Is corneal cross linking necessary to prevent my degree from returning after LASIK?
I have an above average cornea thickness of about 580 microns in each eye. The degree in my left eye is about 850, astig 50 and right eye is 750, astig 125.
My doctor has recommended me to do corneal collagen cross linking in only my left eye, which left me quite confused as the degree difference between both my eyes isn’t a big difference. Also, I have an above average cornea thickness, so I’m not sure if going for CXL is worth it because of the steep price.
Can I get some advice on whether I should go ahead with CXL, and if it’s really necessary to prevent my degree from returning?
In essence, combining corneal collagen crosslinking (CXL) with LASIK is a relatively new procedure that aims to strengthen the cornea, thereby improving the stability of spectacle power after surgery, as well as potentially reduce the risk of a complication called corneal ectasia. In other words, this extra step aims to reduce the risk of spectacle power returning after LASIK as well as reduce the risk of a rare complication.
The exact threshold of pre-LASIK spectacle degree and post-LASIK remaining corneal thickness that will prompt a surgeon to suggest CXL can vary slightly, depending on other factors like corneal shape and individual surgeon practices. This is because the exact thresholds beyond which we start seeing large benefits with simultaneous CXL are not yet well defined in large studies.
In your case, your pre-op ‘spherical equivalent’ (or ‘overall power’) is 812.5 (750+125/2) on the right and 875 (850+50/2) on the left, and it is possible that your doctor has drawn up a protocol whereby your left eye has crossed the threshold beyond which he deems it beneficial to include CXL.
Even though your question whether ‘it’s really necessary’ or not is a perfectly natural one to ask, it is not something that can be directly answered because no one can predict if you are one of those people who are going to have the spectacle power return or not. Some do, and others don’t. But what we know from the studies is that in general, people with high powers have a higher tendency to have spectacle power return, and CXL will reduce the chance for that. Bearing that in mind, you have to discuss with your doctor and consider for yourself, whether reducing this risk is worth the extra money paid, or not.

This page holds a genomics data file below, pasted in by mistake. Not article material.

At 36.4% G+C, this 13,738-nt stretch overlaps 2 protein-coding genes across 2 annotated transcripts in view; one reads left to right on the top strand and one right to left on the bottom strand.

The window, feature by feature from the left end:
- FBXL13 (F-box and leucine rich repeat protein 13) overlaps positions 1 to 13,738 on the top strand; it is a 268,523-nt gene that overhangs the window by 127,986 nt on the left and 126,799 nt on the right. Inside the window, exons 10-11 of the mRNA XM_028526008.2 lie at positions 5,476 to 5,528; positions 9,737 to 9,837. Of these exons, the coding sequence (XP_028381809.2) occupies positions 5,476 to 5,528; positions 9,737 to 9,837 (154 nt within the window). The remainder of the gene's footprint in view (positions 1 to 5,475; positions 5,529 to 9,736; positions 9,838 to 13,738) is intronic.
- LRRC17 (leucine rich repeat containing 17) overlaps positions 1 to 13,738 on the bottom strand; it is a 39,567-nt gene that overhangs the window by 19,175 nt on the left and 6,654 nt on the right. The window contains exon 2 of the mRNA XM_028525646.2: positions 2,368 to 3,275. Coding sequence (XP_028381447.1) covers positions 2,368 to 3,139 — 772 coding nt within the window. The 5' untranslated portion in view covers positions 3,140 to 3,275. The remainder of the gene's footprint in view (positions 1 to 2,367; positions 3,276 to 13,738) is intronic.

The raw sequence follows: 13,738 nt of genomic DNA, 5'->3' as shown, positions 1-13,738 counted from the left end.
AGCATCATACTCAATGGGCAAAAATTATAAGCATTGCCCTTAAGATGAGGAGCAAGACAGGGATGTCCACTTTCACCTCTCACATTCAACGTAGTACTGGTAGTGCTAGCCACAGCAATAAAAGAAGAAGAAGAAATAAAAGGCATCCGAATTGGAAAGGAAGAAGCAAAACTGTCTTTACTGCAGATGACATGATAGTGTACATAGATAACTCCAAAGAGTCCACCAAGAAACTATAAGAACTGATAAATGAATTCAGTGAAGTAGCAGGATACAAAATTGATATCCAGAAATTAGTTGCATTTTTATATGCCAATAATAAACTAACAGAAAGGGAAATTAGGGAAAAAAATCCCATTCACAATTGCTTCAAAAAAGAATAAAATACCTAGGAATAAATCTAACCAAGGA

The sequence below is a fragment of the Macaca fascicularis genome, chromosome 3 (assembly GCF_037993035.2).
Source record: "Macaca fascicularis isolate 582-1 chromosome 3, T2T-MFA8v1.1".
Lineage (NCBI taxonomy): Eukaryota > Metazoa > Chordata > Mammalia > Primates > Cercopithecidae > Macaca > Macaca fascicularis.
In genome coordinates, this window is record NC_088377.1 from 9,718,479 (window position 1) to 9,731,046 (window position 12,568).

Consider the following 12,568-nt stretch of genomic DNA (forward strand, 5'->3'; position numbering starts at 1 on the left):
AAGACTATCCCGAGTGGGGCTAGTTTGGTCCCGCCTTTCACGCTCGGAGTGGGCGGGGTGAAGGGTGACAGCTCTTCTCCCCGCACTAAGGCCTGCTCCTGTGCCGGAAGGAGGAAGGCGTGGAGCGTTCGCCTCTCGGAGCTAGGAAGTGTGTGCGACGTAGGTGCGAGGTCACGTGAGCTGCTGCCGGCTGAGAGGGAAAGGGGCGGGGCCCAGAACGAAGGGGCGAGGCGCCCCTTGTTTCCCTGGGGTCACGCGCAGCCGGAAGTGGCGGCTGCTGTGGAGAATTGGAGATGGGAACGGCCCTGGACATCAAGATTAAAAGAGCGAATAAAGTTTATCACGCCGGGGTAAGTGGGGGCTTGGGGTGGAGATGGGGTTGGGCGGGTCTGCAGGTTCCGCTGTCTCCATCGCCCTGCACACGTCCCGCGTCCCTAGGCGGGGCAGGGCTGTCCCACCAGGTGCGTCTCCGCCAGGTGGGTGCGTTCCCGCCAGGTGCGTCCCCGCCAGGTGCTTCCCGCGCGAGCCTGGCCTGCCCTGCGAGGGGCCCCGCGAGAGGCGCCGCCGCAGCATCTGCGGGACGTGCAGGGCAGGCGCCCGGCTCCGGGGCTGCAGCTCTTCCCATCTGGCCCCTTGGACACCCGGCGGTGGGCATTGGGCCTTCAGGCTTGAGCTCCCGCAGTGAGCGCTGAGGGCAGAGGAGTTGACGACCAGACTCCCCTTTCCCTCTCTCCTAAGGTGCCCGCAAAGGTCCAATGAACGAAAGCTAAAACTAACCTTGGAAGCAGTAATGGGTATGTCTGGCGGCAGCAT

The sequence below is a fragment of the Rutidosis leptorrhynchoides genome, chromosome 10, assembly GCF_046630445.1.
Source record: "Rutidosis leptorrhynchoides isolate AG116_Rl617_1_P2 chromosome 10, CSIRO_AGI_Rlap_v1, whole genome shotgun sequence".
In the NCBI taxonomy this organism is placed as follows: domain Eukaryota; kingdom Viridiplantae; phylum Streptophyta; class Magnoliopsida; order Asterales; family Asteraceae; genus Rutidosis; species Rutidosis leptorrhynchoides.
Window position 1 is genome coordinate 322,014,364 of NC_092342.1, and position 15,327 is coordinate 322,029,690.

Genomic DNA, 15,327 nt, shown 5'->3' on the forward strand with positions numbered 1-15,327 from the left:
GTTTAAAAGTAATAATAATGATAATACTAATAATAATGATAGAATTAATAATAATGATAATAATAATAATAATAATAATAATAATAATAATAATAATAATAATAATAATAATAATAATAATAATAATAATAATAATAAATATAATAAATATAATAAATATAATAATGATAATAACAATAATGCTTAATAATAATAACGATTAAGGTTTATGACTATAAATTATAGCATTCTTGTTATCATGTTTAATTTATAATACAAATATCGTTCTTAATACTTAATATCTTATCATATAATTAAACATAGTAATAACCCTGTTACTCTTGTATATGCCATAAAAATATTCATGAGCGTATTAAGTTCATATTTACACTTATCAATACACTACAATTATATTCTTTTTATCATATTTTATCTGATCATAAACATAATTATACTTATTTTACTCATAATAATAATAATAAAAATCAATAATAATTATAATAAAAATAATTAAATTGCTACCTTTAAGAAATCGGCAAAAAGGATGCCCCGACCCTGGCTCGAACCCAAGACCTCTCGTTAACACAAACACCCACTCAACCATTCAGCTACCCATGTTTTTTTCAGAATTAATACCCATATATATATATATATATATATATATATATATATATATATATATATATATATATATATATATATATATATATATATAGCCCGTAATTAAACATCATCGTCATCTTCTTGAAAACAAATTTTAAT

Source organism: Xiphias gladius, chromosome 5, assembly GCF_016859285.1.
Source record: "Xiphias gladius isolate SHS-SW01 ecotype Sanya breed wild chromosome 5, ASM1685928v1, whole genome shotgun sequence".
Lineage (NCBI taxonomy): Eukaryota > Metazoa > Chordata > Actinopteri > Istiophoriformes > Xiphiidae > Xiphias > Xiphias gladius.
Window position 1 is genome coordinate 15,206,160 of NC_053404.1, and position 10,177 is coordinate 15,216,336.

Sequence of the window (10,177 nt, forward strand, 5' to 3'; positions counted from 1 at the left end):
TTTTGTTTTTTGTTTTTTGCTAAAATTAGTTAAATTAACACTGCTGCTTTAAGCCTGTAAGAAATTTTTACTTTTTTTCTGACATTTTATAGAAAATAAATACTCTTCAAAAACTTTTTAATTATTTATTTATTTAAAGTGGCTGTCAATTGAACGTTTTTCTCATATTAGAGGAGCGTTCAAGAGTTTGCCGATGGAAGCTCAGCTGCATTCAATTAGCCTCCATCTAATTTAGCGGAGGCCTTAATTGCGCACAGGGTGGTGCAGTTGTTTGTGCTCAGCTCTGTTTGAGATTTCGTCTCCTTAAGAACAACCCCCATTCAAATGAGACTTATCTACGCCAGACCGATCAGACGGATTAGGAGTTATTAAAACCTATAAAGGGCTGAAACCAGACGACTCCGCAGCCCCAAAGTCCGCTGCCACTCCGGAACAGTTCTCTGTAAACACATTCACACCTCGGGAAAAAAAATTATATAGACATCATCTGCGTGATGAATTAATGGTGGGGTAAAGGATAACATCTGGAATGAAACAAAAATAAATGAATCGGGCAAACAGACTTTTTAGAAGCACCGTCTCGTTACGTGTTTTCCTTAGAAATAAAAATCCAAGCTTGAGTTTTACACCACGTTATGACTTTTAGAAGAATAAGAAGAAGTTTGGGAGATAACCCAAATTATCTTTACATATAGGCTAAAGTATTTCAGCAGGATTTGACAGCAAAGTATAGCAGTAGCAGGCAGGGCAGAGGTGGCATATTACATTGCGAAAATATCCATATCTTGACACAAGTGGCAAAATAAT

Thanks for this interesting questions!
The use of collagen cross-linking to enhance Lasik procedures has been performed increasingly commonly in the last 15 years.
This is due to more evidence emerging that at-risk patients show increased refractive stability over time. The patients who seem to show the most benefit are:
- Hyperopic, high-dioptre myopic corrections
- Patients with significant astigmatism or
- Patients with borderline thin residual corneal thicknesses.
The mechanism of action is to restore at least partially the rigidity of the anterior stromal fibres that were cut during Lasik flap creation.
As each patient deserves a customised treatment plan, you should discuss with your ophthalmologist whether you would be suitable for:
- Epilasik, Femto-assisted Lasik, or Smile and whether: primary or secondary collagen-cross linking as required is most suitable for you.
- Whether an Implantable Collamer Lens would be a refractive option that you would consider?
You should carefully consider the advantages and disadvantages of all these options before deciding on your surgery!
It is great that you are thinking about the long-term results of your laser vision correction. As you may already know, collagen cross-linking activates the collagen fibres within the cornea to cross-link and thus resulting in a stronger cornea. By strengthening the cornea after laser vision correction, it is hoped that the longevity of your laser results can be extended and at the same time, minimising the need of enhancement surgery in future.
Whilst cornea thickness does play an important part during a laser suitability evaluation, it is also important to note that it is not the only factor a surgeon will consider when recommending the need for collagen cross-linking. The surgeon will also look at other factors including the shape of the cornea and make the recommendation should he/she feels that there is some weakness in the cornea that may increase the probability of any degree from returning.